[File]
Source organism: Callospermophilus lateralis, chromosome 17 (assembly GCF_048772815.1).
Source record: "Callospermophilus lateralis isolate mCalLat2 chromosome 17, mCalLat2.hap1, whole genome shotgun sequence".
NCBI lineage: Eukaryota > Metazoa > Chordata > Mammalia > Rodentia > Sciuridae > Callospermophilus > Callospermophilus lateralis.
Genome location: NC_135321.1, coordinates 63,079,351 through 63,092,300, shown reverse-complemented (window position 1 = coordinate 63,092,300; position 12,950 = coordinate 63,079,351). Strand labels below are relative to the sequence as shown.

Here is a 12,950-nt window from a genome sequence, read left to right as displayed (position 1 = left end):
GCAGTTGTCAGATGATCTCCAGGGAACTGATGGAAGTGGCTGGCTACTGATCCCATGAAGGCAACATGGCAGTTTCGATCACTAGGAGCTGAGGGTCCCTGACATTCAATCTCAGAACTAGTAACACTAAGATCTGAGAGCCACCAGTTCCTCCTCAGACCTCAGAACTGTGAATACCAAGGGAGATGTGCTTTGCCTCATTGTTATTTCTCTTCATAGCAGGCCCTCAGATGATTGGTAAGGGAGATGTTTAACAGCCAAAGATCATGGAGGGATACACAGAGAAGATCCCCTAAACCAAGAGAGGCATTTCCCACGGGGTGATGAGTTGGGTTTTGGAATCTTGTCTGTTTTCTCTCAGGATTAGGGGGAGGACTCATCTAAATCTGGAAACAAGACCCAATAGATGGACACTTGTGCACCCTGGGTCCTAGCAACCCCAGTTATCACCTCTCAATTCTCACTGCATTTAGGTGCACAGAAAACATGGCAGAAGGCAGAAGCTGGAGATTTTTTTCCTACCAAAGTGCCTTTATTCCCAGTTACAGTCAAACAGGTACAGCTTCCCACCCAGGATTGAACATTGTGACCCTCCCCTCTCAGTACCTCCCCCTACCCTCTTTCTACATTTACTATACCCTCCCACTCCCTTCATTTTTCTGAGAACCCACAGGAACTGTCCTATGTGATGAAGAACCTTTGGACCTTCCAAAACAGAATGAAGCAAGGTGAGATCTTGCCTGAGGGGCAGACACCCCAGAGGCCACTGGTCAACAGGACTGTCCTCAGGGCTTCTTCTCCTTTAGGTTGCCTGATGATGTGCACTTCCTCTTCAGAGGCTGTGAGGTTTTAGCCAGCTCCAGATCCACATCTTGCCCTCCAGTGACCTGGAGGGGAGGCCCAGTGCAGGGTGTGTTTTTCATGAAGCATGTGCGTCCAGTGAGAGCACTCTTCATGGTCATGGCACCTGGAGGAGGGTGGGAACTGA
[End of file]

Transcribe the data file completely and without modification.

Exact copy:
Source organism: Callospermophilus lateralis, chromosome 17 (assembly GCF_048772815.1).
Source record: "Callospermophilus lateralis isolate mCalLat2 chromosome 17, mCalLat2.hap1, whole genome shotgun sequence".
NCBI lineage: Eukaryota > Metazoa > Chordata > Mammalia > Rodentia > Sciuridae > Callospermophilus > Callospermophilus lateralis.
Genome location: NC_135321.1, coordinates 63,079,351 through 63,092,300, shown reverse-complemented (window position 1 = coordinate 63,092,300; position 12,950 = coordinate 63,079,351). Strand labels below are relative to the sequence as shown.

Here is a 12,950-nt window from a genome sequence, read left to right as displayed (position 1 = left end):
GCAGTTGTCAGATGATCTCCAGGGAACTGATGGAAGTGGCTGGCTACTGATCCCATGAAGGCAACATGGCAGTTTCGATCACTAGGAGCTGAGGGTCCCTGACATTCAATCTCAGAACTAGTAACACTAAGATCTGAGAGCCACCAGTTCCTCCTCAGACCTCAGAACTGTGAATACCAAGGGAGATGTGCTTTGCCTCATTGTTATTTCTCTTCATAGCAGGCCCTCAGATGATTGGTAAGGGAGATGTTTAACAGCCAAAGATCATGGAGGGATACACAGAGAAGATCCCCTAAACCAAGAGAGGCATTTCCCACGGGGTGATGAGTTGGGTTTTGGAATCTTGTCTGTTTTCTCTCAGGATTAGGGGGAGGACTCATCTAAATCTGGAAACAAGACCCAATAGATGGACACTTGTGCACCCTGGGTCCTAGCAACCCCAGTTATCACCTCTCAATTCTCACTGCATTTAGGTGCACAGAAAACATGGCAGAAGGCAGAAGCTGGAGATTTTTTTCCTACCAAAGTGCCTTTATTCCCAGTTACAGTCAAACAGGTACAGCTTCCCACCCAGGATTGAACATTGTGACCCTCCCCTCTCAGTACCTCCCCCTACCCTCTTTCTACATTTACTATACCCTCCCACTCCCTTCATTTTTCTGAGAACCCACAGGAACTGTCCTATGTGATGAAGAACCTTTGGACCTTCCAAAACAGAATGAAGCAAGGTGAGATCTTGCCTGAGGGGCAGACACCCCAGAGGCCACTGGTCAACAGGACTGTCCTCAGGGCTTCTTCTCCTTTAGGTTGCCTGATGATGTGCACTTCCTCTTCAGAGGCTGTGAGGTTTTAGCCAGCTCCAGATCCACATCTTGCCCTCCAGTGACCTGGAGGGGAGGCCCAGTGCAGGGTGTGTTTTTCATGAAGCATGTGCGTCCAGTGAGAGCACTCTTCATGGTCATGGCACCTGGAGGAGGGTGGGAACTGA